Nine Elms – Book Review

Kate Marshall Book 1 by Robert Brynzda
Published on: December 1, 2019

I love the feeling I get when I pick up the first book in a brand new series so I was happy to select this novel as my Amazon First Read choice. In Nine Elms, Kate is an ex-detective who now lectures at a local college. She is also known as the detective who identified the Nine Elms Cannibal serial killer back in 1995.


From the breakthrough international bestselling author of The Girl in the Ice, a breathtaking, page-turning novel about a disgraced female detective’s fight for redemption. And survival…

Kate Marshall was a promising young police detective when she caught the notorious Nine Elms serial killer. But her greatest victory suddenly turned into a nightmare. Traumatized, betrayed, and publicly vilified for the shocking circumstances surrounding the cannibal murder case, Kate could only watch as her career ended in scandal.

Fifteen years after those catastrophic events, Kate is still haunted by the unquiet ghosts of her troubled past. Now a lecturer at a small coastal English university, she finally has a chance to face them. A copycat killer has taken up the Nine Elms mantle, continuing the ghastly work of his idol.

Enlisting her brilliant research assistant, Tristan Harper, Kate draws on her prodigious and long-neglected skills as an investigator to catch a new monster. Success promises redemption, but there’s much more on the line: Kate was the original killer’s intended fifth victim…and his successor means to finish the job.


My initial impression upon reading the first couple of chapters in the 2010 timeline was how the setup reminded me a little of the 1995 movie Copycat. The protagonist, Kate Marshall, is a lecturer who discusses serial killers. Just like in Copycat, Kate previously had a run-in with a serial killer and escaped with her life, but not without it leaving her unaffected by the trauma. But make no mistake – Nine Elms is its own story.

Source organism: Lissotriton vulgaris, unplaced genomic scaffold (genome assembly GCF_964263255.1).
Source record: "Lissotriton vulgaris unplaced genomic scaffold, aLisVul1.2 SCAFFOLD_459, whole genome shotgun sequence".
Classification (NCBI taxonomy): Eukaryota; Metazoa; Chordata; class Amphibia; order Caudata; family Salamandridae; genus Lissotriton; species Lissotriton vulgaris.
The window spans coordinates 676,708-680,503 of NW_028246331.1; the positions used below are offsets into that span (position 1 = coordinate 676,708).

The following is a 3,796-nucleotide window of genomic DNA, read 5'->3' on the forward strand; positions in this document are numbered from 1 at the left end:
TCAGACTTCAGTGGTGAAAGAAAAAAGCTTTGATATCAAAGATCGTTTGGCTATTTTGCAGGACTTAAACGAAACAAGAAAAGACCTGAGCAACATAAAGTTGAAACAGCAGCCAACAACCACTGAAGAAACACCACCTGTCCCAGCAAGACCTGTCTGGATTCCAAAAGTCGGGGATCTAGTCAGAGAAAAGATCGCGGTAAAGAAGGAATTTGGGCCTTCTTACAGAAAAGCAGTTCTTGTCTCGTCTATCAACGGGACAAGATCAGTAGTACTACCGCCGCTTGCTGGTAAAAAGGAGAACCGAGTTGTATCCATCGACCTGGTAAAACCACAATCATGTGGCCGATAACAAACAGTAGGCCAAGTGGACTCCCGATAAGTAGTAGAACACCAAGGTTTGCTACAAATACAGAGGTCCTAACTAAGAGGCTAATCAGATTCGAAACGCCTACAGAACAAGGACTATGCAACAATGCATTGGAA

The story of Nine Elms is broken up into two parts: Autumn 1995 and September 2010. There are only five 1995 chapters and even then only at the beginning, so this is not a past/present style of book, where the story alternates between the two.

In 2010, Kate receives a letter from the parents of a girl who went missing in the early 1990’s. There are some similarities between the Nine Elms Cannibal and what the parents learned about their missing daughter, Caitlyn, and they are hoping Kate can help since she was the detective who identified Peter Conway as the killer back in 1995. She and Tristan don’t know what they can do, especially since Kate is no longer with the police, but they promise to look into it.

At the same time as Kate and Tristan begin looking into Caitlyn’s disappearance, the police begin finding evidence of a Nine Elms Cannibal copycat, drawing Kate and Tristan into that as well. While this is occurring, we also are shown a picture of Peter while in prison and the relationship he has with his mother, which helps to bridge parts of the book together.

Over the last several months, I have read thrillers that have a consistent tone or approach for about 75% of the book, but then changes as the author draws you in the for the ‘twist’ at the end. When this occurs it can feel as if you might be reading two different versions of the same book. So, what I really came to appreciate in Nine Elms is how the story kept on the same trajectory through-out the enter length of the novel. The story the author is building up to is the same story at the end. Nothing feels artificial or forced as you reach its conclusion – No book whiplash.

The book, while not graphic in general, does have a few moments that may not be for the squeamish. These moments are in the latter half of the book and do not drag on for chapters on end, but they are still there nonetheless. These moments never gave me the impression that they were their for gore’s sake, but instead are part of the natural story being told.

Overall, I enjoyed the story and it was a good pick for me from the Amazon First Reads selection. However, one thing to note is the curse words. There are not very many, but they are there and among them is a word used twice that many may find more offensive than the other curse words within the story.

Rating: 4.5 stars

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